# Finding boundary co-ordinates from given set of point co-ordinates?

Given a set of coordinates, How do we find the boundary coordinates. <== Figure 1
Given the coordinates in the above set, How can I get the coordinates on the red boundary. Boundary is the polygon which is formed by the input coordinates for vertices, in such a way that it maximizes the area.

I am working on an app which searches properties within 'x' miles of a city. What I have is:

1. Coordinates of all the properties.
2. A set of coordinates for each city (I have one coordinate for each zip. And since most cities have more than one zip, Every city has a set of coordinates)

The reason I am asking for the maximum area is so that I don't come up with a polygon like the one below: <== Figure 2

What I need is the algorithm to come up with the set of coordinates for the boundary. An algorithm which will allow me to come up with boundary coordinates for Figure 1.

• possible duplicate of Concave Hull: Definition, Algorithms and Practical Solutions – Ian Turton Jan 24 '11 at 16:41
• No, not duplicate, this is convex hull, not concave – Nicklas Avén Jan 24 '11 at 17:24
• Are you looking for code, theoretical references, or solutions in specific existing software environments? – WolfOdrade Jan 24 '11 at 17:29
• @Khaja No, you don't want to maximize the area, you want to minimize it among all convex polygons containing the points. (The only way to maximize the area is to use the entire world as the containing polygon.) – whuber Jan 24 '11 at 19:15
• @whuber Yeah, now I see what you mean, I want a convex polygon with the minimal area. My ultimate goal is to do a proximity search. The way we want our proximity search to work is: In a given city (convex hull), if we search for homes (each home has a coordinate) within "x" miles, it should give me all the homes which are either inside the convex hull or are at an orthogonal distance of less than "x" miles – Khaja Minhajuddin Jan 25 '11 at 5:52

There are many algorithms to solve this problem (Wikipedia "Convex_hull_algorithms"):

• Gift wrapping aka Jarvis march — O(nh): One of the simplest algorithms. It has O(nh) time complexity, where n is the number of points in the set, and h is the number of points in the hull. In the worst case the complexity is O(n2).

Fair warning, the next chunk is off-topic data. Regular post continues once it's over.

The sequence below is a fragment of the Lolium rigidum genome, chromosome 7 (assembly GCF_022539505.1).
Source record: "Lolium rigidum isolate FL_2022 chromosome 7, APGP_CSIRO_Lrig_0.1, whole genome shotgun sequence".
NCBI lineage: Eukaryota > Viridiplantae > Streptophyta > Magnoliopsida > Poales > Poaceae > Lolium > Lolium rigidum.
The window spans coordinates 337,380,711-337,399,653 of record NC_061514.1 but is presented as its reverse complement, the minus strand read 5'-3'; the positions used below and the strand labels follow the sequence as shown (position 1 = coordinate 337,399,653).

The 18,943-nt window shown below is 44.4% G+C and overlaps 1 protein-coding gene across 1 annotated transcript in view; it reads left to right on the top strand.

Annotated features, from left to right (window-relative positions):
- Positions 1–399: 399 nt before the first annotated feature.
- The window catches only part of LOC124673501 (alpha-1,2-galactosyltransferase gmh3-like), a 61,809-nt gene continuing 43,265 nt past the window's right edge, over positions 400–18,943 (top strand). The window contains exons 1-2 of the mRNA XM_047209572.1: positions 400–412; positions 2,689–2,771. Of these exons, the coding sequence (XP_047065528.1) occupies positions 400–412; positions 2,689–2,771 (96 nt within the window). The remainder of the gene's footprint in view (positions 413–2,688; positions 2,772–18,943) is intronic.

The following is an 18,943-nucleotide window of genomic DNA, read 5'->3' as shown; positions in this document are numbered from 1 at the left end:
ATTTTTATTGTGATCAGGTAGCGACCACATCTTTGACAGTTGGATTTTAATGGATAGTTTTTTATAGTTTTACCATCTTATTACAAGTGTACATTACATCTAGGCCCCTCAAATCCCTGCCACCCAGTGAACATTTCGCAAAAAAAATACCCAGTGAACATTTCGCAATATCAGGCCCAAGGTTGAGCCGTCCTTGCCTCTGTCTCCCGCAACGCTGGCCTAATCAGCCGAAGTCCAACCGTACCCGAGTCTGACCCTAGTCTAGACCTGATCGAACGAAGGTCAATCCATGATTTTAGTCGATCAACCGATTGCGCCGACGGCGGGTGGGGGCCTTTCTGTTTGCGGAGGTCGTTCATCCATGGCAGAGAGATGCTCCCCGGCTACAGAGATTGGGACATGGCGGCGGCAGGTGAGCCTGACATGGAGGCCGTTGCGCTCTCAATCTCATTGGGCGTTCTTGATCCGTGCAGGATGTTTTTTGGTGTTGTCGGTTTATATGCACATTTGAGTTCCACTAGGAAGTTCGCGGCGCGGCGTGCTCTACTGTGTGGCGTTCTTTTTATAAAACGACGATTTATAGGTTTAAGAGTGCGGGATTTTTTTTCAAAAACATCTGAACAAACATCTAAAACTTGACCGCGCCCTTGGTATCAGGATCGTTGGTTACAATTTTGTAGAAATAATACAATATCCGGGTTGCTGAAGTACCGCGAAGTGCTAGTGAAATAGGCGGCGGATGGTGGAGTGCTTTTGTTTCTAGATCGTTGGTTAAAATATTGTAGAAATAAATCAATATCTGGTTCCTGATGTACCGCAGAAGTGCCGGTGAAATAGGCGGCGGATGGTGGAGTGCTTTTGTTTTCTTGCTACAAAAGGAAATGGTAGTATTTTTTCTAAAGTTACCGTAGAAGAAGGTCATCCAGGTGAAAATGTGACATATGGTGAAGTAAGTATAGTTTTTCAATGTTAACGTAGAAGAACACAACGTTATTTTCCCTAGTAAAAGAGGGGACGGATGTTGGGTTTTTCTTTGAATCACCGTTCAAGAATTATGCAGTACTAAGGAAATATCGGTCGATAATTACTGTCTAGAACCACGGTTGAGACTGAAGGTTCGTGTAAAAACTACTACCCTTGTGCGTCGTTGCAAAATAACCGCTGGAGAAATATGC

• Graham scan — O(n log n): Slightly more sophisticated, but much more efficient algorithm. If the points are already sorted by one of the coordinates or by the angle to a fixed vector, then the algorithm takes O(n) time. [pseudo code]
• QuickHull: Like the quicksort algorithm, it has the expected time complexity of O(n log n), but may degenerate to O(nh) = O(n2) in the worst case. [illustrated description]
• Divide and conquer — O(n log n): This algorithm is also applicable to the three dimensional case.
• Monotone chain — O(n log n): A variant of Graham scan which sorts the points lexicographically by their coordinates. When the input is already sorted, the algorithm takes O(n) time.
• Incremental convex hull algorithm — O(n log n)
• Marriage-before-conquest — O(n log h): Optimal output-sensitive algorithm.
• Chan's algorithm — O(n log h): Simpler optimal output-sensitive algorithm .
• Thank you for listing these @underdark ... which one is your pick? – Marin Oct 25 '18 at 15:44

1)Convex Hull in GRASS GIS: http://grass.fbk.eu/grass64/manuals/html64_user/v.hull.html

2)Convex Hull in Qgis Vector Tools (very easy to use): Hawth's Tools for ArcGIS has this functionality. Plus a script for ArcInfo 10.

There is also convex hull tool in QuantumGIS via ftools plugin.

What you want is the Convex hull. In PostGIS there is a function (actually GEOS) that gives you the Convex hull, ST_ConvexHull(geometry).

At wikipedia there is a lot of info about concave hulls.

If you want an algorithm to do this (rather than packages that can do it) then I'd think you would need to triangulate the data; or basically define a line from each point to every other point. Then, starting at (say) the point with the highest Y value, trace a route around the outside following the connected line with the smallest exterior angle/bearing.

You would be able to speed up the tracing by throwing away intersecting lines first. The external boundary won't have intersections.

btw - FME will do this too with the ConvexHullAccumulator or ConvexHullReplacer transformers!

If you're interested in looking at an existing algorithm implemented in code, NetTopologySuite has an algorithm to do this

Incidentally NTS and a bunch of other libraries are wrapped up in a cool project called DotSpatial, found here